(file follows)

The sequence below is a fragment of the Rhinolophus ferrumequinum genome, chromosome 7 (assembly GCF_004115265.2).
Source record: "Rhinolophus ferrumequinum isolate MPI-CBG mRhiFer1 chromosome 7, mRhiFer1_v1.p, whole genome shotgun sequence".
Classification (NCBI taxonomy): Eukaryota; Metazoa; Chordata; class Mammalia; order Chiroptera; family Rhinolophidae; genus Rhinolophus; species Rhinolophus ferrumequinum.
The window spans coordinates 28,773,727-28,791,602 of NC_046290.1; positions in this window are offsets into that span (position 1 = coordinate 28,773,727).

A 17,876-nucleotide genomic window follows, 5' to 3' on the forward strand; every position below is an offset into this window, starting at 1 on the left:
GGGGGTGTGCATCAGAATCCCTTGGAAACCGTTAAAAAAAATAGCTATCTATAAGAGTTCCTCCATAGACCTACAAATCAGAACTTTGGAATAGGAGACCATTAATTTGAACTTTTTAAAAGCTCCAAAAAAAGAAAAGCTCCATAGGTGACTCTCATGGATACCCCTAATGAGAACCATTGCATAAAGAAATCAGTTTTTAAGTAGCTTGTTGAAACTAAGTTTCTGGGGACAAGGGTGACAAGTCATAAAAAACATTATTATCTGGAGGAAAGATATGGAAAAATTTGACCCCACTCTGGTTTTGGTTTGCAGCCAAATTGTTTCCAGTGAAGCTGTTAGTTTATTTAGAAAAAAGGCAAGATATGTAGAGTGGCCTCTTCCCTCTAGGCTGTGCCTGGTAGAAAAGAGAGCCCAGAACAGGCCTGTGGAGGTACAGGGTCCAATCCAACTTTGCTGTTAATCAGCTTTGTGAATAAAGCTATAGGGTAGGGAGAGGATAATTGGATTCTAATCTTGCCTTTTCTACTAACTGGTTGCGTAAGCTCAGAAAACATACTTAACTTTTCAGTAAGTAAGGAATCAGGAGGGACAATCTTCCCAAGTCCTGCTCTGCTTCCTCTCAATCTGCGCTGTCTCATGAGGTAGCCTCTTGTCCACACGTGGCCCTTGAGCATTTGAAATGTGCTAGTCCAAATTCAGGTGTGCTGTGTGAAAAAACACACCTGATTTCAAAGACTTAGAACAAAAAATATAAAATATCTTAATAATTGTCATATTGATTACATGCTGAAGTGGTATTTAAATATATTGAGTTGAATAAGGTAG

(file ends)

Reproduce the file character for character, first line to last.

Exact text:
The sequence below is a fragment of the Rhinolophus ferrumequinum genome, chromosome 7 (assembly GCF_004115265.2).
Source record: "Rhinolophus ferrumequinum isolate MPI-CBG mRhiFer1 chromosome 7, mRhiFer1_v1.p, whole genome shotgun sequence".
Classification (NCBI taxonomy): Eukaryota; Metazoa; Chordata; class Mammalia; order Chiroptera; family Rhinolophidae; genus Rhinolophus; species Rhinolophus ferrumequinum.
The window spans coordinates 28,773,727-28,791,602 of NC_046290.1; positions in this window are offsets into that span (position 1 = coordinate 28,773,727).

A 17,876-nucleotide genomic window follows, 5' to 3' on the forward strand; every position below is an offset into this window, starting at 1 on the left:
GGGGGTGTGCATCAGAATCCCTTGGAAACCGTTAAAAAAAATAGCTATCTATAAGAGTTCCTCCATAGACCTACAAATCAGAACTTTGGAATAGGAGACCATTAATTTGAACTTTTTAAAAGCTCCAAAAAAAGAAAAGCTCCATAGGTGACTCTCATGGATACCCCTAATGAGAACCATTGCATAAAGAAATCAGTTTTTAAGTAGCTTGTTGAAACTAAGTTTCTGGGGACAAGGGTGACAAGTCATAAAAAACATTATTATCTGGAGGAAAGATATGGAAAAATTTGACCCCACTCTGGTTTTGGTTTGCAGCCAAATTGTTTCCAGTGAAGCTGTTAGTTTATTTAGAAAAAAGGCAAGATATGTAGAGTGGCCTCTTCCCTCTAGGCTGTGCCTGGTAGAAAAGAGAGCCCAGAACAGGCCTGTGGAGGTACAGGGTCCAATCCAACTTTGCTGTTAATCAGCTTTGTGAATAAAGCTATAGGGTAGGGAGAGGATAATTGGATTCTAATCTTGCCTTTTCTACTAACTGGTTGCGTAAGCTCAGAAAACATACTTAACTTTTCAGTAAGTAAGGAATCAGGAGGGACAATCTTCCCAAGTCCTGCTCTGCTTCCTCTCAATCTGCGCTGTCTCATGAGGTAGCCTCTTGTCCACACGTGGCCCTTGAGCATTTGAAATGTGCTAGTCCAAATTCAGGTGTGCTGTGTGAAAAAACACACCTGATTTCAAAGACTTAGAACAAAAAATATAAAATATCTTAATAATTGTCATATTGATTACATGCTGAAGTGGTATTTAAATATATTGAGTTGAATAAGGTAG